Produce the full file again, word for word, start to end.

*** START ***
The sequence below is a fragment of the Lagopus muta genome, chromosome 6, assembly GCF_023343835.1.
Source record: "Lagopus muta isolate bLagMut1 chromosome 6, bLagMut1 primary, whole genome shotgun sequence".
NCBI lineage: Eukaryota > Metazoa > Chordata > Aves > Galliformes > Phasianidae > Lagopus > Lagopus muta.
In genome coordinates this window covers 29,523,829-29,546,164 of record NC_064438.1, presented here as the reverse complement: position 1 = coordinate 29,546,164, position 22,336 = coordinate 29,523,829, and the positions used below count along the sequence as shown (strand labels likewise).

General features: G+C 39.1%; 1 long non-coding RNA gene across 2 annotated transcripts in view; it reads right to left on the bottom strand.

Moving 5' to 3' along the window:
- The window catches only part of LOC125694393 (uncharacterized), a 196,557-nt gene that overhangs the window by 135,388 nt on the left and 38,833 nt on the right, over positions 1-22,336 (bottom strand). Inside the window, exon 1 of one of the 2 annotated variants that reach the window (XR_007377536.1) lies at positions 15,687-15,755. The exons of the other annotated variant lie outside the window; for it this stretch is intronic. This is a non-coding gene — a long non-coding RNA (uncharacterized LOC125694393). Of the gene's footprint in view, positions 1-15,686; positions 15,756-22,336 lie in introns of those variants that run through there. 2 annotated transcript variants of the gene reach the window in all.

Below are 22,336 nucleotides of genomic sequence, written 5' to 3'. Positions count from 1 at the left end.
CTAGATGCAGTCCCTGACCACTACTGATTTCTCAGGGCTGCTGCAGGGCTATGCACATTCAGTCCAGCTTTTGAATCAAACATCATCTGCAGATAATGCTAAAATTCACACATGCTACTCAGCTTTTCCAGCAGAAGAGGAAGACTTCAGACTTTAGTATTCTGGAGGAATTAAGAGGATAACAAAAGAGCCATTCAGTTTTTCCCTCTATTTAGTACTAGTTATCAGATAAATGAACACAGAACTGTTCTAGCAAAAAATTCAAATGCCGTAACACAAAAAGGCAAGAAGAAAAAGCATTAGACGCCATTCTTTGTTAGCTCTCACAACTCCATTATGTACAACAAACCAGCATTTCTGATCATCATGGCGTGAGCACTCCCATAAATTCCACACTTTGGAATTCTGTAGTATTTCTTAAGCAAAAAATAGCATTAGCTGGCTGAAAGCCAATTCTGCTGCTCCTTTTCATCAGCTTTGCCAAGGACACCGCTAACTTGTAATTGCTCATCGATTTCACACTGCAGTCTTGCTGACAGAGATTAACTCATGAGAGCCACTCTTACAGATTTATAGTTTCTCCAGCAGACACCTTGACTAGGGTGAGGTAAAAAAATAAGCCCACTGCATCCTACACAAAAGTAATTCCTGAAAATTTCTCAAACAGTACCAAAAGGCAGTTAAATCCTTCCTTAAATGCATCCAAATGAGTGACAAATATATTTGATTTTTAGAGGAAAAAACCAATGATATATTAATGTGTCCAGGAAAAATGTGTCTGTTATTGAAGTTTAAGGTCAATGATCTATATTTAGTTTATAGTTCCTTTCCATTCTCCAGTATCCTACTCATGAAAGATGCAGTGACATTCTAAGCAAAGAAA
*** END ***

The sequence below is a fragment of the Lagopus muta genome, chromosome 6, assembly GCF_023343835.1.
Source record: "Lagopus muta isolate bLagMut1 chromosome 6, bLagMut1 primary, whole genome shotgun sequence".
NCBI lineage: Eukaryota > Metazoa > Chordata > Aves > Galliformes > Phasianidae > Lagopus > Lagopus muta.
In genome coordinates this window covers 29,523,829-29,546,164 of record NC_064438.1, presented here as the reverse complement: position 1 = coordinate 29,546,164, position 22,336 = coordinate 29,523,829, and the positions used below count along the sequence as shown (strand labels likewise).

General features: G+C 39.1%; 1 long non-coding RNA gene across 2 annotated transcripts in view; it reads right to left on the bottom strand.

Moving 5' to 3' along the window:
- The window catches only part of LOC125694393 (uncharacterized), a 196,557-nt gene that overhangs the window by 135,388 nt on the left and 38,833 nt on the right, over positions 1-22,336 (bottom strand). Inside the window, exon 1 of one of the 2 annotated variants that reach the window (XR_007377536.1) lies at positions 15,687-15,755. The exons of the other annotated variant lie outside the window; for it this stretch is intronic. This is a non-coding gene — a long non-coding RNA (uncharacterized LOC125694393). Of the gene's footprint in view, positions 1-15,686; positions 15,756-22,336 lie in introns of those variants that run through there. 2 annotated transcript variants of the gene reach the window in all.

Below are 22,336 nucleotides of genomic sequence, written 5' to 3'. Positions count from 1 at the left end.
CTAGATGCAGTCCCTGACCACTACTGATTTCTCAGGGCTGCTGCAGGGCTATGCACATTCAGTCCAGCTTTTGAATCAAACATCATCTGCAGATAATGCTAAAATTCACACATGCTACTCAGCTTTTCCAGCAGAAGAGGAAGACTTCAGACTTTAGTATTCTGGAGGAATTAAGAGGATAACAAAAGAGCCATTCAGTTTTTCCCTCTATTTAGTACTAGTTATCAGATAAATGAACACAGAACTGTTCTAGCAAAAAATTCAAATGCCGTAACACAAAAAGGCAAGAAGAAAAAGCATTAGACGCCATTCTTTGTTAGCTCTCACAACTCCATTATGTACAACAAACCAGCATTTCTGATCATCATGGCGTGAGCACTCCCATAAATTCCACACTTTGGAATTCTGTAGTATTTCTTAAGCAAAAAATAGCATTAGCTGGCTGAAAGCCAATTCTGCTGCTCCTTTTCATCAGCTTTGCCAAGGACACCGCTAACTTGTAATTGCTCATCGATTTCACACTGCAGTCTTGCTGACAGAGATTAACTCATGAGAGCCACTCTTACAGATTTATAGTTTCTCCAGCAGACACCTTGACTAGGGTGAGGTAAAAAAATAAGCCCACTGCATCCTACACAAAAGTAATTCCTGAAAATTTCTCAAACAGTACCAAAAGGCAGTTAAATCCTTCCTTAAATGCATCCAAATGAGTGACAAATATATTTGATTTTTAGAGGAAAAAACCAATGATATATTAATGTGTCCAGGAAAAATGTGTCTGTTATTGAAGTTTAAGGTCAATGATCTATATTTAGTTTATAGTTCCTTTCCATTCTCCAGTATCCTACTCATGAAAGATGCAGTGACATTCTAAGCAAAGAAA